Supply Chain Grunts Could Cost Automakers $ 210 Billion This Year, Predicts Invest News
DETROIT (Reuters) – Global automakers could lose $ 210 billion in revenue this year due to supply chain disruptions, nearly double the forecast earlier this year, consulting firm Alixpartners said Thursday.
A semiconductor shortage is only part of the problem, Alixpartners said in a new forecast. High prices and the limited supply of raw materials such as steel and plastic resin are driving up costs and forcing automakers to cut production.
Automakers are set to lose production of 7.7 million vehicles in 2021, new forecasts show. Alixpartners advises automakers on supply chain and other matters.
In May, the firm predicted automakers would lose $ 110 billion in revenue and lose 3.9 million vehicles compared to production plans for the year.
The stark new forecast comes amid warnings from automakers and commercial truck makers that semiconductor shortages and commodity price spikes are not easing as 2021 enters its final months, as industry leaders had hoped for it.
Last week, IHS Markit slashed its global auto industry production outlook for 2021 and 2022.
In the U.S. market, vehicle sales have started to slow as inventory on dealership lots is around 20 days of supply, less than half of normal levels, said Dan Hearsch, general manager of the practice. automobile Alixpartners.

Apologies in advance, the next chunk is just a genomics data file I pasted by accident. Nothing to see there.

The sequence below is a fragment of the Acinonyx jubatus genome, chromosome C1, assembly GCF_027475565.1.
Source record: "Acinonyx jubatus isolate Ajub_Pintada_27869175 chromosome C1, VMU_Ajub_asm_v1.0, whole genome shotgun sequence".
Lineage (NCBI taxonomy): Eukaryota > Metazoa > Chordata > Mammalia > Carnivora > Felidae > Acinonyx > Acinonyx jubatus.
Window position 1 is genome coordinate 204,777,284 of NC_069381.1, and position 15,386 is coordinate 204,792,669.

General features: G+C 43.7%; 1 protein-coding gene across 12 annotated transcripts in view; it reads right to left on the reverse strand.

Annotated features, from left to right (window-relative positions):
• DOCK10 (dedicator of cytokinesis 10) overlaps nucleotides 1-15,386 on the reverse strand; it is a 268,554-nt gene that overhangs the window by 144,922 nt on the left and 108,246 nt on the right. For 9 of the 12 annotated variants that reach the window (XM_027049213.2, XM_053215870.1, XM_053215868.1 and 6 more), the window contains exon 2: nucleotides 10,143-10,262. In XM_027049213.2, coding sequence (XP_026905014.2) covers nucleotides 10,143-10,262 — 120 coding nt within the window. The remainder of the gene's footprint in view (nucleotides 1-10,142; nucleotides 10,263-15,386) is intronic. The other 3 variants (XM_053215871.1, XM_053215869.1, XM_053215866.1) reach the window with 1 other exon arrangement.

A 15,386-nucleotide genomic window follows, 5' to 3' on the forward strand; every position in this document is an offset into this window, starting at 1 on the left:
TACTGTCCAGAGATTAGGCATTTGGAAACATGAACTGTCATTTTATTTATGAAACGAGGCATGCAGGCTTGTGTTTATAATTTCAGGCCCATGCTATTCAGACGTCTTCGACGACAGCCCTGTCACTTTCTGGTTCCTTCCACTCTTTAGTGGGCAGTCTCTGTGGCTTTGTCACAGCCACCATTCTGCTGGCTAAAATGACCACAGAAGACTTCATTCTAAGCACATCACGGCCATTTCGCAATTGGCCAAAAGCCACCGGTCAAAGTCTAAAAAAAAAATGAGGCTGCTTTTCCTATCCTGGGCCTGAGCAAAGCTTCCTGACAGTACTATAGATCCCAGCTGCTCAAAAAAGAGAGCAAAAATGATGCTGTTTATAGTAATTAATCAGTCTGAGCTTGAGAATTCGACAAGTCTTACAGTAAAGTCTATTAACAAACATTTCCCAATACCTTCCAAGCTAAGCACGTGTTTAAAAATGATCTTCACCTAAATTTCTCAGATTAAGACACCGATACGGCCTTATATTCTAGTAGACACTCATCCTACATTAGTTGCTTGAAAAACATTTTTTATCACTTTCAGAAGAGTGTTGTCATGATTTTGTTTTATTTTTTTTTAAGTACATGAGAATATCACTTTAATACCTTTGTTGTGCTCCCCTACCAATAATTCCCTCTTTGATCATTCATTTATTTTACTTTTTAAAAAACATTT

“We initially assumed we would get back to normal and recover volume” in the fourth quarter, Hearsch told Reuters. “It will not arrive.”
Instead, automakers could have tight inventories until late 2022 or early 2023, he said.
Semiconductor supply has been hit in recent months by a wave of COVID in Malaysia https://www.reuters.com/technology/malaysian-chip-makers-still-struggling-meet-demand-association- says-2021-08 -26, which hampered production at major suppliers.
Backlogs at major U.S. ports are hampering efforts by automakers to import more plastic resins and steel, he said.
In response, automakers are committing to longer contracts to lock in supplies, buying up to 40 to 50 weeks in advance, Hearsch said.
“They are committing to things they would never have done a year ago,” he said.
(Reporting by Joe White; Editing by Cynthia Osterman)
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